Paul says no. You need to labor with your own hands. But in the Jewish world, the attitude was very different. In the Jewish world, manual labor was considered to be honorable and desirable to the extent that everyone was taught a trade, no matter how wealthy, no matter what kind of life they were going into.

The apostle Paul, who became a learned rabbi, a PhD, a THD, an advanced teacher in his day, nevertheless, before he reached that pinnacle, had already learned how to make tents. He had a trade, as did every Jewish boy. Every Jewish man, and I presume many of the women as well, I don't know as much about them, but every Jewish man had a trade to work with his hands. Every one of them was a carpenter, a tent maker, a craftsman of some kind or another, something they could always fall back on, something they could pursue along with their other pursuits when that was needed. They could always work with their hands, and it was never thought to be dishonorable. In fact, it was considered to be very honorable. Now, which of those two attitudes, the Greek or the Jewish one, is the Christian one?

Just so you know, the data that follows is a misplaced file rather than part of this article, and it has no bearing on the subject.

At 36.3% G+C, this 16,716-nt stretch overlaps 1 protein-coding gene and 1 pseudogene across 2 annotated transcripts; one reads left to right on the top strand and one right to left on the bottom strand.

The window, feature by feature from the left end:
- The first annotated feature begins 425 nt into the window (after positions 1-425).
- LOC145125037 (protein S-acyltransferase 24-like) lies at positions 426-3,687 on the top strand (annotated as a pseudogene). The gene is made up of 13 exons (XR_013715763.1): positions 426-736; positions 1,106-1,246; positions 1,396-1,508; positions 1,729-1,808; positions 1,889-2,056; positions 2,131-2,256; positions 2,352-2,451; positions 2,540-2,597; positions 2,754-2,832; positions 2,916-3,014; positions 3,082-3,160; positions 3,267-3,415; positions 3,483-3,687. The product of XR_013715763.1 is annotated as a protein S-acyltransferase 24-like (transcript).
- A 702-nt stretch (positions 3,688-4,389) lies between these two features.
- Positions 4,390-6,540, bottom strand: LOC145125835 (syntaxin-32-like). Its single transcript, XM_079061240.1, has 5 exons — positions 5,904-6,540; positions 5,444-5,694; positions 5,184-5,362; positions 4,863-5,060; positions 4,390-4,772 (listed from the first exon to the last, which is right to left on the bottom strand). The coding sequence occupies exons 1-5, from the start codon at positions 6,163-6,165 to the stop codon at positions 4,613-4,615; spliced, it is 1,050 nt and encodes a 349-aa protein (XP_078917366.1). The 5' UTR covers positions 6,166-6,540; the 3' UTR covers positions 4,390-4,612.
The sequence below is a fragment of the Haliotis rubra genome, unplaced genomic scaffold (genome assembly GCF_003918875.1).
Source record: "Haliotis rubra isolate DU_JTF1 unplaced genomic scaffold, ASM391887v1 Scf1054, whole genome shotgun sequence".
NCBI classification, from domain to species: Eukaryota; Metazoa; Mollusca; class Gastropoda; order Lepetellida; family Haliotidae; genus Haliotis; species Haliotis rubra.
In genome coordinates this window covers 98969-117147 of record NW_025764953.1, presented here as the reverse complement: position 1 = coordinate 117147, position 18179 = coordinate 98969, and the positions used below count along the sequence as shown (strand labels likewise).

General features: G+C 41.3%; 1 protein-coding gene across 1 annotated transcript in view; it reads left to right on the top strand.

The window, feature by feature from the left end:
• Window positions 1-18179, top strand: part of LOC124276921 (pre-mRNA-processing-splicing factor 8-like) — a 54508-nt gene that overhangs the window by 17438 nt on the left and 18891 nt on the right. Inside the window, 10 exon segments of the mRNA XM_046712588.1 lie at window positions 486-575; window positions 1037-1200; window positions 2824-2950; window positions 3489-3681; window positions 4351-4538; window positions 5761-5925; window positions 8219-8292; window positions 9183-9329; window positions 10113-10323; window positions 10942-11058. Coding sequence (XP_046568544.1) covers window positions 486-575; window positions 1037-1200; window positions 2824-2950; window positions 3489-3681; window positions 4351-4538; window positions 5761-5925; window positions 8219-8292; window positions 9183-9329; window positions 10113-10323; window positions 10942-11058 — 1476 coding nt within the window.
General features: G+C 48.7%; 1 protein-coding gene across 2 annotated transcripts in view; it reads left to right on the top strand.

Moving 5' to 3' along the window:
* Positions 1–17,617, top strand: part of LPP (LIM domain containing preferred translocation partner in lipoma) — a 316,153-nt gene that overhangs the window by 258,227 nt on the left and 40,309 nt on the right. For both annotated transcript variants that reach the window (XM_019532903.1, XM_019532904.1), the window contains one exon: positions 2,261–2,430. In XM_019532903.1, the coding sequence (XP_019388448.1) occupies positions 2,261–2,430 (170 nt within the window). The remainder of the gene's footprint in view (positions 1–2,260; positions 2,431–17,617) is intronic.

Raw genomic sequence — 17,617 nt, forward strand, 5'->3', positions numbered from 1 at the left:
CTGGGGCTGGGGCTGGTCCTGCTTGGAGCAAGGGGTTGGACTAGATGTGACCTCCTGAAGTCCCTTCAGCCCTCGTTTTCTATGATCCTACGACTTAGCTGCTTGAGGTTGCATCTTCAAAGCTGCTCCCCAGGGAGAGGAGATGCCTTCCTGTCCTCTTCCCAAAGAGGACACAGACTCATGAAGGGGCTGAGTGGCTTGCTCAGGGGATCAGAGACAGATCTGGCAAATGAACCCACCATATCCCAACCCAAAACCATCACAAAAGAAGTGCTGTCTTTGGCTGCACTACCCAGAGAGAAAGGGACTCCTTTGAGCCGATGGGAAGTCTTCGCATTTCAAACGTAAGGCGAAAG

Well, it's the second one. Paul makes that clear. A God-honoring life means that you labor with your hands, to work with your own hands as we commanded you. And there's a twofold result from this. There's number one, community respect, and number two, financial independence.

What's the result? Verse 12, that you may walk properly toward those who are outside, and number two, that you may lack nothing. Walk properly toward those who are outside.

It is a testimony to unbelievers. Even in a world influenced by the Greek attitude, there was a certain respect for people who worked to pay their own way rather than those who sponged off of others. Be that kind of person, said Paul.